The Poles are getting tired of censorship.
“In a new bill which takes censorship decisions out of the hands of ideological activists at leftist tech giants, Polish Justice Minister Zbigniew Ziobro announced a legal initiative on Thursday which enables individuals to file complaints against social media companies who remove or censor their posts if they don’t break Polish law, according to Poland In.
Under its provisions, social media services will not be allowed to remove content or block accounts if the content on them does not break Polish law. In the event of removal or blockage, a complaint can be sent to the platform, which will have 24 hours to consider it. Within 48 hours of the decision, the user will be able to file a petition to the court for the return of access. The court will consider complaints within seven days of receipt and the entire process is to be electronic. –Poland In
That said, while Poland’s constitutional court recognizes that free expression as being “one of the most important values of a democratic state,” they do have some strict defamation laws – while people who bring lawsuits against others risk fines and imprisonment for false accusations.
“Often, the victims of tendencies for ideological censorship are also representatives of various groups operating in Poland, whose content is removed or blocked, just because they express views and refer to values that are unacceptable from the point of view of communities… with an ever-stronger influence on the functioning of social media,” said Ziobro, adding “We realise that it is not an easy topic, we realise that on the internet there should also be a sphere of guarantees for everybody who feels slandered, a sphere of limitation of various content which may carry with it a negative impact on the sphere of other people’s freedom.”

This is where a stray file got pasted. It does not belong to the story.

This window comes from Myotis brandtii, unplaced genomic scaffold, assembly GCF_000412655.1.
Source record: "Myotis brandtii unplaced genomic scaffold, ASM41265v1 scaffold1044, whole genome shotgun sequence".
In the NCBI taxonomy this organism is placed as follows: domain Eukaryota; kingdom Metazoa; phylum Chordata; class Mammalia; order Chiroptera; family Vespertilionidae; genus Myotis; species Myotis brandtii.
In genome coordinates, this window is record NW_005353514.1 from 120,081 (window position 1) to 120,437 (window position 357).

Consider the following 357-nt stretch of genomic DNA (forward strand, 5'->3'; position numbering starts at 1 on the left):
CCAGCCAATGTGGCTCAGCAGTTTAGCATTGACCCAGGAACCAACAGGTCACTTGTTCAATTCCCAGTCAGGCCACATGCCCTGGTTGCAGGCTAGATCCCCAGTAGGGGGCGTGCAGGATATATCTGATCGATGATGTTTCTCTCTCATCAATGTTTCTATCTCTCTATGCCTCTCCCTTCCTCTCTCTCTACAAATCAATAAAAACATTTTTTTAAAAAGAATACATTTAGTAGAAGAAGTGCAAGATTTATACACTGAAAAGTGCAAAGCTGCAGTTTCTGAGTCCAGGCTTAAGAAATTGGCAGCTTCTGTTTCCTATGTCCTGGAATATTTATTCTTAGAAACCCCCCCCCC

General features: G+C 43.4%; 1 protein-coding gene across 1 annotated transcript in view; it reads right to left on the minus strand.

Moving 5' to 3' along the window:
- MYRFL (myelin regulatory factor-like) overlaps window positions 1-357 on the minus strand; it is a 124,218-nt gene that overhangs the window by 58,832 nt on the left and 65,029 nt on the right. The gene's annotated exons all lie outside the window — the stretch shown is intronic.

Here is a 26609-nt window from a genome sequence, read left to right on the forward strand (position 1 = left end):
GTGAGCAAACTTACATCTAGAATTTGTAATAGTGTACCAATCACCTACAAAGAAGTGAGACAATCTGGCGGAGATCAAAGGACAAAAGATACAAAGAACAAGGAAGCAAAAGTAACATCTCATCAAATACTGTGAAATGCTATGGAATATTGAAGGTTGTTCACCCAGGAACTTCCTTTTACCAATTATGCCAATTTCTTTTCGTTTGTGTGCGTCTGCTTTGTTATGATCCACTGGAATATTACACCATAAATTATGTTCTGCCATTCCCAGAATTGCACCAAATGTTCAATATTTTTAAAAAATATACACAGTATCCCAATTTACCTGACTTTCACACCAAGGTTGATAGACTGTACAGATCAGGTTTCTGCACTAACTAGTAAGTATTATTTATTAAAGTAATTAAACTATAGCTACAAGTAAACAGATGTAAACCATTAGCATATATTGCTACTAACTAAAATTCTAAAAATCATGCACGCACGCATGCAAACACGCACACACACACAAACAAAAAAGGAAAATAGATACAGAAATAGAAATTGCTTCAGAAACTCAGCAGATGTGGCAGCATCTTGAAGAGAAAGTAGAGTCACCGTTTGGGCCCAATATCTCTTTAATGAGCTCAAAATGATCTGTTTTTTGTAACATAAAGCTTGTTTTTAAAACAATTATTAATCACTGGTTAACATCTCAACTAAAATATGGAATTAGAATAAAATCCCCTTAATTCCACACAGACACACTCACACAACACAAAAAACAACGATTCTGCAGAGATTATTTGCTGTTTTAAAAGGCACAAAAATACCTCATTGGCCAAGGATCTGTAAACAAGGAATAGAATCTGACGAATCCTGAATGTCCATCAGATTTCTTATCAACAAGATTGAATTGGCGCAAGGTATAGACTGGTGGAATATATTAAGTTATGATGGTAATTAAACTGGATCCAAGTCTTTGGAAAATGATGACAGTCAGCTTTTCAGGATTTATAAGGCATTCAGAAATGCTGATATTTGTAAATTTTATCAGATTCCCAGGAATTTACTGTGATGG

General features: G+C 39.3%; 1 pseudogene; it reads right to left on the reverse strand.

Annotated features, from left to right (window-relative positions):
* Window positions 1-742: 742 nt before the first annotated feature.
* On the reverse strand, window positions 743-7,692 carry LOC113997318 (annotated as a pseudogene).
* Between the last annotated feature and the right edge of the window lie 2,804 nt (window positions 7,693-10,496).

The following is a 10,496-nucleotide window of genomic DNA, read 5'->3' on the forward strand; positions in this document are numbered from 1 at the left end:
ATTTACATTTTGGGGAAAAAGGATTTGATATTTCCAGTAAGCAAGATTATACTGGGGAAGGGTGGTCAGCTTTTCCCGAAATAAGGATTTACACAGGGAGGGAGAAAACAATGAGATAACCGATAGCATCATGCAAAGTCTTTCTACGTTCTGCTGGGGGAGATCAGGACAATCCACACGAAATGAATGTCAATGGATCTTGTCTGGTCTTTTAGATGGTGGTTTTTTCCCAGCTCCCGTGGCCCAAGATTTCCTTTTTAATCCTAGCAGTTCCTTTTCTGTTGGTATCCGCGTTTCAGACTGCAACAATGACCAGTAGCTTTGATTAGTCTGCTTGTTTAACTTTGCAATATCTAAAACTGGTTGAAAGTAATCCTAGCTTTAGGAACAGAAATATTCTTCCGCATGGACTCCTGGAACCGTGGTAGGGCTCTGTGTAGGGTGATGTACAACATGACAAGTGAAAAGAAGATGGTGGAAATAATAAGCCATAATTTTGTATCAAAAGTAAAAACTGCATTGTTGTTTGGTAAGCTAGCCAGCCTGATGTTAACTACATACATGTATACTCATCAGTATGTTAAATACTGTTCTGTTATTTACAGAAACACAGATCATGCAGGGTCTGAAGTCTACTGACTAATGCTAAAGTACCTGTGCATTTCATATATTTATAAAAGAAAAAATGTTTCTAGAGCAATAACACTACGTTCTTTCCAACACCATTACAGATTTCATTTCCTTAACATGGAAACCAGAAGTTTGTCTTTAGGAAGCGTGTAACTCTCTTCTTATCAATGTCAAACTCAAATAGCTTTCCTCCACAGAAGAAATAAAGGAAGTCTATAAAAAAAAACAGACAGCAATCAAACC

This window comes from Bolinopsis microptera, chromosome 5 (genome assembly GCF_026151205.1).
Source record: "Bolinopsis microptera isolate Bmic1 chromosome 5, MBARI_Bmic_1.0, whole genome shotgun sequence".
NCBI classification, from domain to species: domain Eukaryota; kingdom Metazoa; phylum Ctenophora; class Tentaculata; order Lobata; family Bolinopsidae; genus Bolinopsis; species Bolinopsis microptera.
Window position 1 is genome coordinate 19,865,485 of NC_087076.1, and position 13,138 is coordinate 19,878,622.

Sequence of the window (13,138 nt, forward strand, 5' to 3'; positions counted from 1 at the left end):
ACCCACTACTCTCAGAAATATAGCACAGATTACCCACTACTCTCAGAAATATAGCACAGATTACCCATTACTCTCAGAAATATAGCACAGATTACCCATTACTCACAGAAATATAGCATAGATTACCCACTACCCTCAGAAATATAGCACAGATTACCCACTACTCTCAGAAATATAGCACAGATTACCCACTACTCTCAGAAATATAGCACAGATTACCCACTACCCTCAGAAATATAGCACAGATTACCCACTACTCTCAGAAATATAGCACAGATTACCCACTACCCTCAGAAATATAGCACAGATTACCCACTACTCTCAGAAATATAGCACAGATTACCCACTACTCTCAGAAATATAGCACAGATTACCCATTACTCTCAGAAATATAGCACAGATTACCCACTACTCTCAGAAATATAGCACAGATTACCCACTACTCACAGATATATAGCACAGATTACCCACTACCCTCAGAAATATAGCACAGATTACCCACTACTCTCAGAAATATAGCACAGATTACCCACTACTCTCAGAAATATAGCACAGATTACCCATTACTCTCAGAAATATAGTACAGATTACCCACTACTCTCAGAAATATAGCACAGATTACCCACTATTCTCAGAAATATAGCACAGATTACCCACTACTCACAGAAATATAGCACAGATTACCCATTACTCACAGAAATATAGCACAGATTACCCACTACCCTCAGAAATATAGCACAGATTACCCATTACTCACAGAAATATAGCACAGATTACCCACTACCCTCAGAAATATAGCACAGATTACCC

“But we would like to propose such tools that will enable both one side and the other to call for the decision of a body that will be able to adjudicate whether content appearing on such and such a social media account really violates personal rights, whether it can be eliminated, or whether there is censorship.”
If the court rules in favor of the user and the internet service refuses to obey the ruling, they could be fined up to PLN 8 million (US$2.2 million) from the Office of Electronic Communications.”
Poland has other stringent speech laws though, so it’s not guaranteed protection for free expression. In 2o16, they made it illegal to refer to concentration camps from WW2-era Poland as “death camps.”
But it does seem that Poland is offering some resistance towards the EU’s crackdown on speech in the UK and Germany.